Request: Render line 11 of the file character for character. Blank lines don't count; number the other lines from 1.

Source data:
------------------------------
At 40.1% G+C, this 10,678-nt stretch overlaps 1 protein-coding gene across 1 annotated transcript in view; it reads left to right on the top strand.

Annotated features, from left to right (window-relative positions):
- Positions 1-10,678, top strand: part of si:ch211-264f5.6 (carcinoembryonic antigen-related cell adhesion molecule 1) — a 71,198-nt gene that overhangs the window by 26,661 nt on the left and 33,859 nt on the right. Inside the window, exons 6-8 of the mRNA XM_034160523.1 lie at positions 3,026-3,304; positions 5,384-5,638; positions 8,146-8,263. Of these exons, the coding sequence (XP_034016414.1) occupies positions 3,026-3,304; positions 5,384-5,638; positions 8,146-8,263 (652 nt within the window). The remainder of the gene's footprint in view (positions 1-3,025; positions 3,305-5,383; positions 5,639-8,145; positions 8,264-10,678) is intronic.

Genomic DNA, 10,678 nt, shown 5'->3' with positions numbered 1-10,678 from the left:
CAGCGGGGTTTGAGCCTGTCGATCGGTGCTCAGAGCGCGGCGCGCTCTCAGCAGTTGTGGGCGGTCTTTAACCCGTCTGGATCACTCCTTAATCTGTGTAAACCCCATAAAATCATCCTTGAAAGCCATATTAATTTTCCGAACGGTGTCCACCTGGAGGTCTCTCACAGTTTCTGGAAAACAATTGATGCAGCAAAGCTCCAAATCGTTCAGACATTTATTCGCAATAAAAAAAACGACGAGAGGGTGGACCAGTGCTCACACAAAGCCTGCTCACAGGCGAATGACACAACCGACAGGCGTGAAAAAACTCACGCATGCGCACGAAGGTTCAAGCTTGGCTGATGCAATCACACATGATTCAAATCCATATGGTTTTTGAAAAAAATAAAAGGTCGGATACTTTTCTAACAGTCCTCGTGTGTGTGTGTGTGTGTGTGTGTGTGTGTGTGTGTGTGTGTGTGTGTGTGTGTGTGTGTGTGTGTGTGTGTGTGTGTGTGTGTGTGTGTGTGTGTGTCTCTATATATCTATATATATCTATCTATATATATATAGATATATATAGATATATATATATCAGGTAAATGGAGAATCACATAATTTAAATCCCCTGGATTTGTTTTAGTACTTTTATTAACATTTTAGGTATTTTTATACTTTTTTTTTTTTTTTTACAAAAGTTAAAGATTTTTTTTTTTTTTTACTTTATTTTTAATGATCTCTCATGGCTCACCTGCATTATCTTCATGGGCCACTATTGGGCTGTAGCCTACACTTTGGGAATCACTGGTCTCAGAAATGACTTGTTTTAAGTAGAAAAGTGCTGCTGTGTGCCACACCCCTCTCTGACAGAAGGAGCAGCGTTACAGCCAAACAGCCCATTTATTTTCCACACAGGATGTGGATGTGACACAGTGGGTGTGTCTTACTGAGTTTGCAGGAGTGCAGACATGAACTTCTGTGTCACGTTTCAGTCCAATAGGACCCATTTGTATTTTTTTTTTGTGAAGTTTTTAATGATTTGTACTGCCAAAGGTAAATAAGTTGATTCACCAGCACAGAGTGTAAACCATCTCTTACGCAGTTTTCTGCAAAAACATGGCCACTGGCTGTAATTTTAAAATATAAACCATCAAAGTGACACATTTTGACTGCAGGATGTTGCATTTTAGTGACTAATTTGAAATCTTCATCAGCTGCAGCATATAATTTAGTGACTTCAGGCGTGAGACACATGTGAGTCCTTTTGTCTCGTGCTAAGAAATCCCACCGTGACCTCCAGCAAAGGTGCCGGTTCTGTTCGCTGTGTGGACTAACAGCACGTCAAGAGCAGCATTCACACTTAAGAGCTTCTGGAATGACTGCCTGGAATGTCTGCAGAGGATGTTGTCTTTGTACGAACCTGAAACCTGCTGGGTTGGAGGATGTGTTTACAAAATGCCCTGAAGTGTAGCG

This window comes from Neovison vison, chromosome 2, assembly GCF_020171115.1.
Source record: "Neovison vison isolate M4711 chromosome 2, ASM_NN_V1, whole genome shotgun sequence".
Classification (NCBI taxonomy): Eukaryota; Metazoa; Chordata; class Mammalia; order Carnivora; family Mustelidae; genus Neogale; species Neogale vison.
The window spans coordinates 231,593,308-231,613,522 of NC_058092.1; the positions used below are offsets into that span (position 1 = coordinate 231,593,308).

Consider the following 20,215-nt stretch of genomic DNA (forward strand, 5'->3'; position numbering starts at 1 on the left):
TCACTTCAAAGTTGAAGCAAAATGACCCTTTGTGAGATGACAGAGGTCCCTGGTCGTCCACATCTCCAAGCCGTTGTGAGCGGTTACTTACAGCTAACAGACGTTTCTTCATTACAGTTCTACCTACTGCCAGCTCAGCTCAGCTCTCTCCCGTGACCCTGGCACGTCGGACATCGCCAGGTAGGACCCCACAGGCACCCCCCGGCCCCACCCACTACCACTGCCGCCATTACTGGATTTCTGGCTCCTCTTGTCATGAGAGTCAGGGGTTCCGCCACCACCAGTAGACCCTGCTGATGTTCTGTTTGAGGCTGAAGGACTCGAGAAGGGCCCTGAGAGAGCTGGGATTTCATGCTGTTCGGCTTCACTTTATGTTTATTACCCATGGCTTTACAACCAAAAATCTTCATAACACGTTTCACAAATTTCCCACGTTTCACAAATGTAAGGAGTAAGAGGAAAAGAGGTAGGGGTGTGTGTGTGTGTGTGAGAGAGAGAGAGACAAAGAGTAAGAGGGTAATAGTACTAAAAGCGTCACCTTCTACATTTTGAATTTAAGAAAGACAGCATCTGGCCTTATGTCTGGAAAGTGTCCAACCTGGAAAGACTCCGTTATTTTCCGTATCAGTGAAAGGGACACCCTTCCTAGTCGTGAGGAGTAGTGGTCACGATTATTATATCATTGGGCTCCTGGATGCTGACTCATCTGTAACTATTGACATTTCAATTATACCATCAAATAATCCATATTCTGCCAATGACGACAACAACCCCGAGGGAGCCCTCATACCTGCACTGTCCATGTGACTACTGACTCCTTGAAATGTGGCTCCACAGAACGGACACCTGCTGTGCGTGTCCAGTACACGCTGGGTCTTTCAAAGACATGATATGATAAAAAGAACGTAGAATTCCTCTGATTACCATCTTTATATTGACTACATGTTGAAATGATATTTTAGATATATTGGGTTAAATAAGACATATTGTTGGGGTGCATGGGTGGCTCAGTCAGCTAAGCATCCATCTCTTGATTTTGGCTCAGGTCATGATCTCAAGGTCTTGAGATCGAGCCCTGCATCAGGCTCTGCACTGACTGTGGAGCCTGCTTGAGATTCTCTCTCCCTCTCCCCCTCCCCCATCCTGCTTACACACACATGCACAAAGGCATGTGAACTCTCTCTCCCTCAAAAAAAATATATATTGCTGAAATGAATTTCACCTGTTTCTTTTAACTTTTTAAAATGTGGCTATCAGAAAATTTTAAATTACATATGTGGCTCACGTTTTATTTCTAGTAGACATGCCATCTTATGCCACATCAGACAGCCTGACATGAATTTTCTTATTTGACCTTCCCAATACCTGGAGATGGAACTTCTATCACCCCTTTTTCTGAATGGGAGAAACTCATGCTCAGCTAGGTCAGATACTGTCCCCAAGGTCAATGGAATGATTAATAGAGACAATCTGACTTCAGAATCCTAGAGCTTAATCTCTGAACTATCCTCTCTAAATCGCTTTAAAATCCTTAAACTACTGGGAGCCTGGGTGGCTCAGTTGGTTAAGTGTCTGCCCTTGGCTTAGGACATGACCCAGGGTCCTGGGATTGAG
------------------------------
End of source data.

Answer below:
TCACTTCAAAGTTGAAGCAAAATGACCCTTTGTGAGATGACAGAGGTCCCTGGTCGTCCACATCTCCAAGCCGTTGTGAGCGGTTACTTACAGCTAACAGACGTTTCTTCATTACAGTTCTACCTACTGCCAGCTCAGCTCAGCTCTCTCCCGTGACCCTGGCACGTCGGACATCGCCAGGTAGGACCCCACAGGCACCCCCCGGCCCCACCCACTACCACTGCCGCCATTACTGGATTTCTGGCTCCTCTTGTCATGAGAGTCAGGGGTTCCGCCACCACCAGTAGACCCTGCTGATGTTCTGTTTGAGGCTGAAGGACTCGAGAAGGGCCCTGAGAGAGCTGGGATTTCATGCTGTTCGGCTTCACTTTATGTTTATTACCCATGGCTTTACAACCAAAAATCTTCATAACACGTTTCACAAATTTCCCACGTTTCACAAATGTAAGGAGTAAGAGGAAAAGAGGTAGGGGTGTGTGTGTGTGTGTGAGAGAGAGAGAGACAAAGAGTAAGAGGGTAATAGTACTAAAAGCGTCACCTTCTACATTTTGAATTTAAGAAAGACAGCATCTGGCCTTATGTCTGGAAAGTGTCCAACCTGGAAAGACTCCGTTATTTTCCGTATCAGTGAAAGGGACACCCTTCCTAGTCGTGAGGAGTAGTGGTCACGATTATTATATCATTGGGCTCCTGGATGCTGACTCATCTGTAACTATTGACATTTCAATTATACCATCAAATAATCCATATTCTGCCAATGACGACAACAACCCCGAGGGAGCCCTCATACCTGCACTGTCCATGTGACTACTGACTCCTTGAAATGTGGCTCCACAGAACGGACACCTGCTGTGCGTGTCCAGTACACGCTGGGTCTTTCAAAGACATGATATGATAAAAAGAACGTAGAATTCCTCTGATTACCATCTTTATATTGACTACATGTTGAAATGATATTTTAGATATATTGGGTTAAATAAGACATATTGTTGGGGTGCATGGGTGGCTCAGTCAGCTAAGCATCCATCTCTTGATTTTGGCTCAGGTCATGATCTCAAGGTCTTGAGATCGAGCCCTGCATCAGGCTCTGCACTGACTGTGGAGCCTGCTTGAGATTCTCTCTCCCTCTCCCCCTCCCCCATCCTGCTTACACACACATGCACAAAGGCATGTGAACTCTCTCTCCCTCAAAAAAAATATATATTGCTGAAATGAATTTCACCTGTTTCTTTTAACTTTTTAAAATGTGGCTATCAGAAAATTTTAAATTACATATGTGGCTCACGTTTTATTTCTAGTAGACATGCCATCTTATGCCACATCAGACAGCCTGACATGAATTTTCTTATTTGACCTTCCCAATACCTGGAGATGGAACTTCTATCACCCCTTTTTCTGAATGGGAGAAACTCATGCTCAGCTAGGTCAGATACTGTCCCCAAGGTCAATGGAATGATTAATAGAGACAATCTGACTTCAGAATCCTAGAGCTTAATCTCTGAACTATCCTCTCTAAATCGCTTTAAAATCCTTAAACTACTGGGAGCCTGGGTGGCTCAGTTGGTTAAGTGTCTGCCCTTGGCTTAGGACATGACCCAGGGTCCTGGGATTGAG